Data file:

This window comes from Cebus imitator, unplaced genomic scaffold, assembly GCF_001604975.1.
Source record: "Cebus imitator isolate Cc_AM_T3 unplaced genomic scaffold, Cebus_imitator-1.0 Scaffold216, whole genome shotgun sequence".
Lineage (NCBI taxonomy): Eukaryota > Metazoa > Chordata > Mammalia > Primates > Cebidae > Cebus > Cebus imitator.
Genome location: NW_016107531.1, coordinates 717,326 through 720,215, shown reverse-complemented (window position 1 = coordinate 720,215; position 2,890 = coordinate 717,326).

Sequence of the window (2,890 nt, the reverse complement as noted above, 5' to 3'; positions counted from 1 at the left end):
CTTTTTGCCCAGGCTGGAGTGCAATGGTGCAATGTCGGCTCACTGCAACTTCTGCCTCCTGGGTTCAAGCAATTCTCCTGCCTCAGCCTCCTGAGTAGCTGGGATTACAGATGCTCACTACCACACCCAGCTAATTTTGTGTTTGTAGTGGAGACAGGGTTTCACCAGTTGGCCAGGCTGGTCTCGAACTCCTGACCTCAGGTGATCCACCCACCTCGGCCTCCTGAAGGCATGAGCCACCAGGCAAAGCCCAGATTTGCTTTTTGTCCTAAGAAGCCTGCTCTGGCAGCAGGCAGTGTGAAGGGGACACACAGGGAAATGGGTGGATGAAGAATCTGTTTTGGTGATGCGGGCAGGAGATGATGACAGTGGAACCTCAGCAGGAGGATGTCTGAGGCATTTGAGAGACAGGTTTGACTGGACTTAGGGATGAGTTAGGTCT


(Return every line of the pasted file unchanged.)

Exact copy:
This window comes from Cebus imitator, unplaced genomic scaffold, assembly GCF_001604975.1.
Source record: "Cebus imitator isolate Cc_AM_T3 unplaced genomic scaffold, Cebus_imitator-1.0 Scaffold216, whole genome shotgun sequence".
Lineage (NCBI taxonomy): Eukaryota > Metazoa > Chordata > Mammalia > Primates > Cebidae > Cebus > Cebus imitator.
Genome location: NW_016107531.1, coordinates 717,326 through 720,215, shown reverse-complemented (window position 1 = coordinate 720,215; position 2,890 = coordinate 717,326).

Sequence of the window (2,890 nt, the reverse complement as noted above, 5' to 3'; positions counted from 1 at the left end):
CTTTTTGCCCAGGCTGGAGTGCAATGGTGCAATGTCGGCTCACTGCAACTTCTGCCTCCTGGGTTCAAGCAATTCTCCTGCCTCAGCCTCCTGAGTAGCTGGGATTACAGATGCTCACTACCACACCCAGCTAATTTTGTGTTTGTAGTGGAGACAGGGTTTCACCAGTTGGCCAGGCTGGTCTCGAACTCCTGACCTCAGGTGATCCACCCACCTCGGCCTCCTGAAGGCATGAGCCACCAGGCAAAGCCCAGATTTGCTTTTTGTCCTAAGAAGCCTGCTCTGGCAGCAGGCAGTGTGAAGGGGACACACAGGGAAATGGGTGGATGAAGAATCTGTTTTGGTGATGCGGGCAGGAGATGATGACAGTGGAACCTCAGCAGGAGGATGTCTGAGGCATTTGAGAGACAGGTTTGACTGGACTTAGGGATGAGTTAGGTCT